Saving the Famine Irish: The Grey Nuns and the Great Hunger

Saving the Famine Irish: The Grey Nuns and the Great Hunger

 

Beginning April 4, 2016 - The Montreal Irish Monument Park Foundation (www.montrealirishmonument.com)  is hosting an exhibition, "Saving the Famine Irish: The Grey Nuns and the Great Hunger," for a three (3) week period at the Centaur Theatre - 453 St. François-Xavier, Montreal QC.

See link for a description of the exhibition.

http://www.irishcentral.com/roots/history/New-exhibition-explores-aid-gi...

The traveling exhibit will be presented at various venues in Montreal over the coming year.  Watch this space for a list of locations.

The exhibition tells the story of the religious orders in Montreal whose members gave selflessly to Irish immigrants during the summer of 1847 - their time of greatest need.

Christine Kinealy, founding director of Ireland's Great Hunger Institute at Quinnipiac and a professor of history, is presenting the exhibition in collaboration with Jason King, Irish Research Council postdoctoral fellow at Moore Institute at Galway University, and the Arnold Bernhard Library.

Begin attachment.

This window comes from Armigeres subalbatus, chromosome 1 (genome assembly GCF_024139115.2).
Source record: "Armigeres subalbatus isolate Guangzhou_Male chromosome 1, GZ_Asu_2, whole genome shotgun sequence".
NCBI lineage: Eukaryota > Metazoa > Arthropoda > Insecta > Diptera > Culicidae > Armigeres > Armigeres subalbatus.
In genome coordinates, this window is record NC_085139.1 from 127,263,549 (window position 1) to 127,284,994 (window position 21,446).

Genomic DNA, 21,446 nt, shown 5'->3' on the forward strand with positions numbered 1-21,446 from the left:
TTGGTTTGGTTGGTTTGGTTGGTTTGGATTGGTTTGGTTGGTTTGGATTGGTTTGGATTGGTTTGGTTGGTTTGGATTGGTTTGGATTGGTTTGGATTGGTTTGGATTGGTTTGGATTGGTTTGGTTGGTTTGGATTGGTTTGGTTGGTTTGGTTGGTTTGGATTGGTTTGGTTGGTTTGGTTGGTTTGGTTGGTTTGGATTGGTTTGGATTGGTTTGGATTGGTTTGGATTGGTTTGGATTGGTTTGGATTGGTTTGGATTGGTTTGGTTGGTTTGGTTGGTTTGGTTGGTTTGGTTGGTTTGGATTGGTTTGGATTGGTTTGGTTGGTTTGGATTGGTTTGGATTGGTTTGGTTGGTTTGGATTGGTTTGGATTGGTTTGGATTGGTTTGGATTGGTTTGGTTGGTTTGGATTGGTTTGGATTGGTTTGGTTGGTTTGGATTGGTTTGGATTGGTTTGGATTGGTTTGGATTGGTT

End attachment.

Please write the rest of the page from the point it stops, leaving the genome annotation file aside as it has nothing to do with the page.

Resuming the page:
Many thousands of people fled from Ireland during the Great Hunger and immigrated to Canada. Famine immigrants to Montreal were not only among the poorest of the poor, but many of them arrived already sick with typhus fever. Despite this, a number of people in the English and French Canadian communities provided the ailing and the dying with shelter and support. In the forefront of this compassionate movement were the Sisters of Charity, also known as the Grey Nuns.  

"The story of the Grey Nuns, and of the other religious orders who helped the dying Irish immigrants, is one of kindness, compassion and true charity," Kinealy, founding director of Ireland's Great Hunger Institute at Quinnipiac and a professor of history,  said. "Nonetheless, almost 6,000 Irish immigrants perished in the fever sheds of Montreal. They had fled from famine in Ireland only to die of fever in Canada. This is a remarkable story that deserves to be better known."

This exhibit is being hosted to help underscore the need to create a suitable memorial at the site of the tragedy.